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RE: Mathematica for High School Students
*To*: mathgroup at smc.vnet.net
*Subject*: [mg24127] RE: Mathematica for High School Students
*From*: "Ersek, Ted R" <ErsekTR at navair.navy.mil>
*Date*: Wed, 28 Jun 2000 02:11:46 -0400 (EDT)
*Sender*: owner-wri-mathgroup at wolfram.com
I want to clarify some things I said earlier:
The way I see it a high school teacher/college professor/text book author
should set the curriculum of a course such that all students except those
who are simply in the wrong class can keep up. Of course nearly all seniors
in a typical high school will have far less ability than students in the
freshmen class at MIT, and that should be reflected in the
curriculum.
Also I think one shouldn't be REQUIRED to learn about features in
Mathematica that are not
fully intuitive until their 3rd year of college (except in a Computer
Science class about Mathematica). Even in the 3rd and 4th years of college I
would only encourage gradual introduction (as required learning) of less
than intuitive features in Mathematica. Obviously I am not saying one
shouldn't be permitted to learn more difficult subjects. I think mostly the
same stuff should be taught that was taught before 1998, but use of
Mathematica should make it easier to learn. Since a lot of stuff should be
easier thanks to Mathematica, more material can be crammed into the
curriculum.
_____________________
Dave Park wrote:
And what features of Mathematica are not "fully intuitive" so that the
student "shouldn't learn" them? Would you hazard to put forward a list of
Mathematica statements to which young students would be restricted? Or a
list that would be banned from their use?
______________________
Ted Ersek Replies:
Banned features: None
Stuff that should not be required learning:
Any use of level specifications
Making buttons from scratch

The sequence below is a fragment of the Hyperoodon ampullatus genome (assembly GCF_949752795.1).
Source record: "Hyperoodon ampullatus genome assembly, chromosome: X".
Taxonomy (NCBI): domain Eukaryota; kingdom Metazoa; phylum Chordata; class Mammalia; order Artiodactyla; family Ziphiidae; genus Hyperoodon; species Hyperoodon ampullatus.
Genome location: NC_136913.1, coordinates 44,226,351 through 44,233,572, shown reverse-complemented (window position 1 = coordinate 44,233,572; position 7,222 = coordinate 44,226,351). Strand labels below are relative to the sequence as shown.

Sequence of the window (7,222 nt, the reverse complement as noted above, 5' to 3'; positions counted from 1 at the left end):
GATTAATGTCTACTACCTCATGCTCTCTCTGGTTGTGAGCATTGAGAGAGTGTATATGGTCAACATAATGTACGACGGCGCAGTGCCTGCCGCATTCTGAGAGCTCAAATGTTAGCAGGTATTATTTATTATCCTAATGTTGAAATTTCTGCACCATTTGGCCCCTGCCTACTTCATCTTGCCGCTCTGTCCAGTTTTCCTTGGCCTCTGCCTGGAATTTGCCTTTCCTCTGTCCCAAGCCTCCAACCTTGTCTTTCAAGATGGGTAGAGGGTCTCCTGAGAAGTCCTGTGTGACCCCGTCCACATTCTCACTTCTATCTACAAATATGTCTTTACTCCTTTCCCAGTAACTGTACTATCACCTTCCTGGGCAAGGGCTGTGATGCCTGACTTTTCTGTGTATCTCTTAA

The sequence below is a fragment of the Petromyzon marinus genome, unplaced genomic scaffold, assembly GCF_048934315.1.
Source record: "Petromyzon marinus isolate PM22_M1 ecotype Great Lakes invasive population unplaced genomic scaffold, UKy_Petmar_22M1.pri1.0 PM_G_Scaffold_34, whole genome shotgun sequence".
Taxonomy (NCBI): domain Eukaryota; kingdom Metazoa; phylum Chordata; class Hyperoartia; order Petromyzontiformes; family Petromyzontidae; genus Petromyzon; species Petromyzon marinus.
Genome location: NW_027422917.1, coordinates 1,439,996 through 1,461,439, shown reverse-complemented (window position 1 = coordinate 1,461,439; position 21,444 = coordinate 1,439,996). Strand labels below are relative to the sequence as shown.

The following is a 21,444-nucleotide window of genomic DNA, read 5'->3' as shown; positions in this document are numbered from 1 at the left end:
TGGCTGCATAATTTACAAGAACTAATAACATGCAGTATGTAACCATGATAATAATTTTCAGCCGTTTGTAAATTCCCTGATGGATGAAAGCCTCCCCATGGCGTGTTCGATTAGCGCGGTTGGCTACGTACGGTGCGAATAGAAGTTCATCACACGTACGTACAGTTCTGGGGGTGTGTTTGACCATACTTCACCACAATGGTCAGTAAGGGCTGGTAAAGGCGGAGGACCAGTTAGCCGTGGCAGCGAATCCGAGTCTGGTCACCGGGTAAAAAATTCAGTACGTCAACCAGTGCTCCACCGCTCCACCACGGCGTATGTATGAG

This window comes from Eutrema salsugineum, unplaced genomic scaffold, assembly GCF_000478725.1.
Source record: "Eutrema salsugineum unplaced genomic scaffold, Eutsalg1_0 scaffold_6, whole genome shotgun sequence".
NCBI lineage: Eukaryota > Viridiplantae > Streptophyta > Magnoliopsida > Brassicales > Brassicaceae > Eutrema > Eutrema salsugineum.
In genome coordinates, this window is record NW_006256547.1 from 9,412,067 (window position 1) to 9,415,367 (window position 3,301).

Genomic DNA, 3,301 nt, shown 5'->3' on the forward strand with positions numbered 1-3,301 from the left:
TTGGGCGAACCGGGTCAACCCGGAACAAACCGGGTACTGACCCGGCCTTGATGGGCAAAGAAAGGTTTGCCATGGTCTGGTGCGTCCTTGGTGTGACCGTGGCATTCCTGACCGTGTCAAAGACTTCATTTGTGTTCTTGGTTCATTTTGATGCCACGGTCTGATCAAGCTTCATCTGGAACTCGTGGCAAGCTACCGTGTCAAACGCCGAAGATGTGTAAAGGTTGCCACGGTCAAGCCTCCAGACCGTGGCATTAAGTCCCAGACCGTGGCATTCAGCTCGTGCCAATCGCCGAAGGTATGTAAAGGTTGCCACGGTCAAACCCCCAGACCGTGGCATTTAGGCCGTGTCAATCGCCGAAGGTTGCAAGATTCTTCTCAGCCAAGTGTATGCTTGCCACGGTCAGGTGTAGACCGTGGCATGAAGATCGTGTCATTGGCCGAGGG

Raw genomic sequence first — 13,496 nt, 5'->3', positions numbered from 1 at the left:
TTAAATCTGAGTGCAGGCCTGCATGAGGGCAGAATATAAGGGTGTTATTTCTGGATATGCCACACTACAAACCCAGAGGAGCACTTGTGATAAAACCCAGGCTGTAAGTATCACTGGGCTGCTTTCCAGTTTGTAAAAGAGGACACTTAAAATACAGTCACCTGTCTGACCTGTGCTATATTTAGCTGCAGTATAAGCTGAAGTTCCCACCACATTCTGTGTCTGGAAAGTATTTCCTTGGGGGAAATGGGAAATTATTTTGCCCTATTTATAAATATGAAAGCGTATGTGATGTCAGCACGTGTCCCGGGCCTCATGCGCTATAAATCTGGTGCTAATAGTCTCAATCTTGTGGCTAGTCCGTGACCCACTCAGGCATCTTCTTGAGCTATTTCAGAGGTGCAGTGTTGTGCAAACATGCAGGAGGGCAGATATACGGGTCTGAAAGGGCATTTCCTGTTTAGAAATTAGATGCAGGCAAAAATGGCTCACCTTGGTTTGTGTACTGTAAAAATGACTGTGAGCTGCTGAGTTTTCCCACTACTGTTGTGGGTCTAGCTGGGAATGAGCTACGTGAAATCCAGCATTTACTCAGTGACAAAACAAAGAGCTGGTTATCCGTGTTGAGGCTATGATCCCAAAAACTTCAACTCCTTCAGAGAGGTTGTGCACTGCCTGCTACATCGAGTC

Box expressions for 2D expressions
Cell expressions
Manipulating notebooks
Elaborate pattern matching
Features for a Computer Science course on Mathematica should include
functional programming, non-trivial pattern matching, UpValues/DownValues,
The Mathematica evaluation process, ....
I am not qualified to say at what level use of Map, Apply, Thread, ....
should be integrated into the curriculum for average students. I think it
might be appropriate to gradually introduce these features in the 3rd and
4th year of college. On the other hand it might be good if
science/engineering students were required to take a computer science course
in Mathematica during the first or second year of college. If that were the
case these features should not be considered "difficult" after they have
this course.
One of the notebooks Dave Park provides uses Map and pure functions to
manipulate equations step-by-step. This sort of thing equation manipulation
is much easier to follow once a package by Roman Maeder is loaded. Hence we
don't need Map and pure functions for this application. Download the package
from:
http://www.mathsource.com/Content/Enhancements/Algebraic/0209-124
After down-loading the package I can do the following:
In[1]:=
<<EqualThread.m
In[2]:=
3x+4y/b==6(x-y);
In[3]:=
%-3x
Out[3]=
(4*y)/b == -3*x + 6*(x - y)
In[4]:=
%*b/4
Out[4]=
y == (b*(-3*x + 6*(x - y)))/4
In[5]:=
Factor[Map[Expand,%]]
Out[5]=
y == (3*b*(x - 2*y))/4
If Expand has the Listable attribute (and it normally doesn't) Map isn't
needed in the last line above. Once the EqualThread package is loaded the
lines above are sufficiently intuitive that I might use something like this
if I were a 9th grade algebra teacher! Except I might add a line to
(init.m) that gives Expand the Listable attribute, and instruct the students
to copy it to their computers.
-----------------------------------
Dave Park asked:
Would you allow the young student to use Solve?
Ted Ersek Replies:
Yes, and encourage them to do so. In other areas I agree with Dave Park on
how students should be permitted to learn topics more advanced than the
standard curriculum.
---
Regards
Ted :)
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